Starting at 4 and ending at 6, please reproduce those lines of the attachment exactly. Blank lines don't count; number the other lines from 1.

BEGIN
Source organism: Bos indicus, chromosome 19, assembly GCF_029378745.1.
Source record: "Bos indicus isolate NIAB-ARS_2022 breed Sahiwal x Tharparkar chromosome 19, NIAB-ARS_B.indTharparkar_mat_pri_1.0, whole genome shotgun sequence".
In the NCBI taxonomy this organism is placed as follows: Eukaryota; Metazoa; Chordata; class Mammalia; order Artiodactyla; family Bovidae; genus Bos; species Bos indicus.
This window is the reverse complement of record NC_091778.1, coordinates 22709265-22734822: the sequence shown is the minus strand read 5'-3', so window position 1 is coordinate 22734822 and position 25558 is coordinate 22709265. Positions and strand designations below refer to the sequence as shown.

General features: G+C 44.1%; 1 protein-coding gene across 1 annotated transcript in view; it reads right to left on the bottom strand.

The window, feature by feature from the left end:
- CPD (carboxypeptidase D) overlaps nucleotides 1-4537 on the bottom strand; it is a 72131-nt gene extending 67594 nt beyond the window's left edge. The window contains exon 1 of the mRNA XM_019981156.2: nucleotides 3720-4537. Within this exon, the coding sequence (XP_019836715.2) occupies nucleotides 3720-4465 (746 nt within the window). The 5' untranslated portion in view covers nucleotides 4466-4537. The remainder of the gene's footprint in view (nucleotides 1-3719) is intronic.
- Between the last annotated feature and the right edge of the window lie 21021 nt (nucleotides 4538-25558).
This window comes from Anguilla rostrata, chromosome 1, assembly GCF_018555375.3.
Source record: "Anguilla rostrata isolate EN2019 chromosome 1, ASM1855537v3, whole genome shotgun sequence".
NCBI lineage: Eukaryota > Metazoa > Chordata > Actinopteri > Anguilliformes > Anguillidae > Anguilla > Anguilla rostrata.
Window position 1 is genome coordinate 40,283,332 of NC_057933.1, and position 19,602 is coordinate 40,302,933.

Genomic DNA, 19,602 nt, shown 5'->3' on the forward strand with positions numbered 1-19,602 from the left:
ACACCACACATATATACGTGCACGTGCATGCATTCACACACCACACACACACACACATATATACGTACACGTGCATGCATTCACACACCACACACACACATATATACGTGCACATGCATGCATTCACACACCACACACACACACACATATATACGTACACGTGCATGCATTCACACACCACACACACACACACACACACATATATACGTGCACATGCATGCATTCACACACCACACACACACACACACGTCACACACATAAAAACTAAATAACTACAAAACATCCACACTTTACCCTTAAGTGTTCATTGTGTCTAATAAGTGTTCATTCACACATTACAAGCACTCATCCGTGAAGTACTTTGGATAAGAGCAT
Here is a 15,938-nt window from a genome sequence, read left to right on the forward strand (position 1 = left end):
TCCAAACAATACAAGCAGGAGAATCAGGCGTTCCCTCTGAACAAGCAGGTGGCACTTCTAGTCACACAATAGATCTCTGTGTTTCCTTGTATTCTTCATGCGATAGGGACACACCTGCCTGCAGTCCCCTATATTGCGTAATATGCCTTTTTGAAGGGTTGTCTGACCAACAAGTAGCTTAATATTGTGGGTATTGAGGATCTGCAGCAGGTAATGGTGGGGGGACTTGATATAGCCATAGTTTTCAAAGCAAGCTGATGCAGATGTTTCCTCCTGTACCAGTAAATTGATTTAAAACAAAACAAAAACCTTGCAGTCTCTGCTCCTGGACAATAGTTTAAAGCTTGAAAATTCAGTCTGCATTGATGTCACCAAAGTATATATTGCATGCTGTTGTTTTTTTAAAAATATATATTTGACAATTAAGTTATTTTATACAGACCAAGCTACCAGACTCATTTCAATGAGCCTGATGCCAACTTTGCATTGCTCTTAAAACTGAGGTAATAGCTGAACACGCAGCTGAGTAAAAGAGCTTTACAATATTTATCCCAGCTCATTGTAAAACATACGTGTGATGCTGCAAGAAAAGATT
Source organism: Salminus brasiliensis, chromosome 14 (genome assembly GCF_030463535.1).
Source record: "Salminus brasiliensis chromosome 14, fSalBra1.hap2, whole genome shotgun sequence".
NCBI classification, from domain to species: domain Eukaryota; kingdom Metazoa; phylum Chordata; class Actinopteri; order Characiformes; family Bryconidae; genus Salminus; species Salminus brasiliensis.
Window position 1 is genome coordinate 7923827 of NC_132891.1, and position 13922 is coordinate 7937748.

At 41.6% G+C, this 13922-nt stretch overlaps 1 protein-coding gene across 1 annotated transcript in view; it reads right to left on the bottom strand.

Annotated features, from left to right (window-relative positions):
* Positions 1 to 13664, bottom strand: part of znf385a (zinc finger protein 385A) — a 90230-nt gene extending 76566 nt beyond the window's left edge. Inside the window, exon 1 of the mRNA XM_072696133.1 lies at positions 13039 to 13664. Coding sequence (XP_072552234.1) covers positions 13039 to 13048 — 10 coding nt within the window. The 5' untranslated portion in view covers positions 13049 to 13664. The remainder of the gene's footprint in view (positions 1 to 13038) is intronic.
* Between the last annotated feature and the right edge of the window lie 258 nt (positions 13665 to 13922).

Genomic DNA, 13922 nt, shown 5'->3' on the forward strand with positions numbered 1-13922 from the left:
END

This window is the reverse complement of record NC_091778.1, coordinates 22709265-22734822: the sequence shown is the minus strand read 5'-3', so window position 1 is coordinate 22734822 and position 25558 is coordinate 22709265. Positions and strand designations below refer to the sequence as shown.

General features: G+C 44.1%; 1 protein-coding gene across 1 annotated transcript in view; it reads right to left on the bottom strand.

The window, feature by feature from the left end: